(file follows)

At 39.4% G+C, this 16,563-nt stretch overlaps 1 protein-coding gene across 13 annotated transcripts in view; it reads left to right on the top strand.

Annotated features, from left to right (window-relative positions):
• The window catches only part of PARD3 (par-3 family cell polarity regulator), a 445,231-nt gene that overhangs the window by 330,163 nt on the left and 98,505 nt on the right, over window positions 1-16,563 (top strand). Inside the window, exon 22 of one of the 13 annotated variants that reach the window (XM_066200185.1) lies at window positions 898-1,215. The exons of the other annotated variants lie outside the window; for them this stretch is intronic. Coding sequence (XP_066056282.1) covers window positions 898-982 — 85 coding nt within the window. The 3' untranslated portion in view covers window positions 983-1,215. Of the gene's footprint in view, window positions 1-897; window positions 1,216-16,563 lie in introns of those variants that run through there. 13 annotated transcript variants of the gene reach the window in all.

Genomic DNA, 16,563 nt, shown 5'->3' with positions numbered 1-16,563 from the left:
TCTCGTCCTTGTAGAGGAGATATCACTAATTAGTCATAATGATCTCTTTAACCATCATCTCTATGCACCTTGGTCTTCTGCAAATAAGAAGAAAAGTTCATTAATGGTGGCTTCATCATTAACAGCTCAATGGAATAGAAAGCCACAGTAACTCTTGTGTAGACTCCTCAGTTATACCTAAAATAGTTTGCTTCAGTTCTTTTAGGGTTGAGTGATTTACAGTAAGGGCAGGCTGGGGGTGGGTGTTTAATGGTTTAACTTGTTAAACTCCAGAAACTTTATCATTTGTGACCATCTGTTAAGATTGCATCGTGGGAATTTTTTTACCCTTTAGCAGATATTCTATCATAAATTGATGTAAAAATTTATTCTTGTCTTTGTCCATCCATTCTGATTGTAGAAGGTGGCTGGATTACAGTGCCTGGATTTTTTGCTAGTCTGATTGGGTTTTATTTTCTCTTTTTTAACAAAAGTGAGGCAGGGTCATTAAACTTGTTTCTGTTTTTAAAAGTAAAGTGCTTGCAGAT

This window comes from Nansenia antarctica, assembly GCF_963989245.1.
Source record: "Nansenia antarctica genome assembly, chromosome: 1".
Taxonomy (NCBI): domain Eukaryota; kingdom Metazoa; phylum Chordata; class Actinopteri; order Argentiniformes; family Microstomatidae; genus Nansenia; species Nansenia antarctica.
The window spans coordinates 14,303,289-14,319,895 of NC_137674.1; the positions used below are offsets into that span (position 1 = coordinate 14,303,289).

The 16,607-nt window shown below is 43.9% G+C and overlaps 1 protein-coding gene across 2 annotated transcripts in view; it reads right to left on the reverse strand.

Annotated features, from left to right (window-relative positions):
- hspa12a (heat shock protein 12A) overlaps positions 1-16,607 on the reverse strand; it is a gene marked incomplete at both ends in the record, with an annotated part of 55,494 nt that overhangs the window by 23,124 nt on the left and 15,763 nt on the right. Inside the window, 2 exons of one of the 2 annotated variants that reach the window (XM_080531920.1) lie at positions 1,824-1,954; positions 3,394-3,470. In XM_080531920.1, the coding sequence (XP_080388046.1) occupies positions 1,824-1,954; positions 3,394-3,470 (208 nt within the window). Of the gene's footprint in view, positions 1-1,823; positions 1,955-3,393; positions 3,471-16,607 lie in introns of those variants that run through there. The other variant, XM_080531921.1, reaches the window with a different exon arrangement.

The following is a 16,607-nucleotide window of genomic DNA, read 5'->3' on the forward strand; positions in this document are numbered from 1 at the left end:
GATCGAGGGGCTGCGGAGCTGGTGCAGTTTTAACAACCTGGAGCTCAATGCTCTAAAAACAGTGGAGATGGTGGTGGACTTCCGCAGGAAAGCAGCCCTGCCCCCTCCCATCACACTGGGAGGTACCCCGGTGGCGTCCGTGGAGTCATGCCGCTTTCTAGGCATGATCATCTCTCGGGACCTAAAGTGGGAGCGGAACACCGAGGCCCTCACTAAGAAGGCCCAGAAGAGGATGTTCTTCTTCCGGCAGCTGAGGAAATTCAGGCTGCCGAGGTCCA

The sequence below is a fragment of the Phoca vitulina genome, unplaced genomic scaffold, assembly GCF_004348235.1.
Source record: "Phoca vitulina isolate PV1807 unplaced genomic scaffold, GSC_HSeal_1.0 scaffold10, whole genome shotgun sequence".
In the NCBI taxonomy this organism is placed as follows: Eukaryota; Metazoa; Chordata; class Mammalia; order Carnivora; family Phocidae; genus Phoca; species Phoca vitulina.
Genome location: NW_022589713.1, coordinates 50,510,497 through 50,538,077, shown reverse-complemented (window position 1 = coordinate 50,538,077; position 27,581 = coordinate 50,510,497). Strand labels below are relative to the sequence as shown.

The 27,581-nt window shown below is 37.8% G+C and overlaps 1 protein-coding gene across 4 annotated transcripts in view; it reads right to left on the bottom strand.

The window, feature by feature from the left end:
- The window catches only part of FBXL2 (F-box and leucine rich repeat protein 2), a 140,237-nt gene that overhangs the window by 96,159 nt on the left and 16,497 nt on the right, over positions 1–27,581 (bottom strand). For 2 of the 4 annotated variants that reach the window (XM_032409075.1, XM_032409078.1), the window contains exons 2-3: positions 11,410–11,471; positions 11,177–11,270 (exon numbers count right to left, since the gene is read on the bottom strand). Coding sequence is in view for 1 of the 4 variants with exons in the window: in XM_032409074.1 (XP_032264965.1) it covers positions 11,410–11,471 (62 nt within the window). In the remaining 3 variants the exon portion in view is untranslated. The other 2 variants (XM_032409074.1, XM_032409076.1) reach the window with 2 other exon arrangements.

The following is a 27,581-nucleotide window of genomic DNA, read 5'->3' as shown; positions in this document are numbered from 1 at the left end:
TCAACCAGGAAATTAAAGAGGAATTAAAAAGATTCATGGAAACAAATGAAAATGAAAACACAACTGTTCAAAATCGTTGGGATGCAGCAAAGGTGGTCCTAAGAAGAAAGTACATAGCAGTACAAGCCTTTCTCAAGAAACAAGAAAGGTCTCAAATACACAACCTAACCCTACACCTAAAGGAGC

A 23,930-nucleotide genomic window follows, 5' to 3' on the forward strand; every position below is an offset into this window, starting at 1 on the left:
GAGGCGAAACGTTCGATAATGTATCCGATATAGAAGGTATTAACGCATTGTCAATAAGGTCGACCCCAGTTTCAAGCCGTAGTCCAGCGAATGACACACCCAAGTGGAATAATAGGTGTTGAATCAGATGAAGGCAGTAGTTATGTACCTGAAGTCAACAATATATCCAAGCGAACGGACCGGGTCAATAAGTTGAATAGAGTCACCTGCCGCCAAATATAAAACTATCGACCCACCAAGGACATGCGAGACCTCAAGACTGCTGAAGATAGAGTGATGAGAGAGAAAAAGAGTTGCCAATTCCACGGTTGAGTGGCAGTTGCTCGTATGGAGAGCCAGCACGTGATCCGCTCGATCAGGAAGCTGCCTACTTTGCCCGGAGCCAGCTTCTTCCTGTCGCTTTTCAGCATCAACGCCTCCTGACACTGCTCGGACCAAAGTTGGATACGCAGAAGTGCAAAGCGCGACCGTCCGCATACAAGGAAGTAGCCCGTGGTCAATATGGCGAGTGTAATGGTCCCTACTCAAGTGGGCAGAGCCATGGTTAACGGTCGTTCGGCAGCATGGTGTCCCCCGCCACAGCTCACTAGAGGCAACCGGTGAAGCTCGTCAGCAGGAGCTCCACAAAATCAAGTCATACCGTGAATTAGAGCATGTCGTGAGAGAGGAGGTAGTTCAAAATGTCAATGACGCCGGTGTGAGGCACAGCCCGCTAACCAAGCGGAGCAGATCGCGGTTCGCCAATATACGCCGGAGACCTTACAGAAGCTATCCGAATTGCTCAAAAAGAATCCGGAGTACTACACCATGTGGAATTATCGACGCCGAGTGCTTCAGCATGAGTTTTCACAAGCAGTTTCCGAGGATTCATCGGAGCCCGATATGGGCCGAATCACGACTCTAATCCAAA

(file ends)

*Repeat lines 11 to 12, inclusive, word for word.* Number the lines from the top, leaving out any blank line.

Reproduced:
Annotated features, from left to right (window-relative positions):
- hspa12a (heat shock protein 12A) overlaps positions 1-16,607 on the reverse strand; it is a gene marked incomplete at both ends in the record, with an annotated part of 55,494 nt that overhangs the window by 23,124 nt on the left and 15,763 nt on the right. Inside the window, 2 exons of one of the 2 annotated variants that reach the window (XM_080531920.1) lie at positions 1,824-1,954; positions 3,394-3,470. In XM_080531920.1, the coding sequence (XP_080388046.1) occupies positions 1,824-1,954; positions 3,394-3,470 (208 nt within the window). Of the gene's footprint in view, positions 1-1,823; positions 1,955-3,393; positions 3,471-16,607 lie in introns of those variants that run through there. The other variant, XM_080531921.1, reaches the window with a different exon arrangement.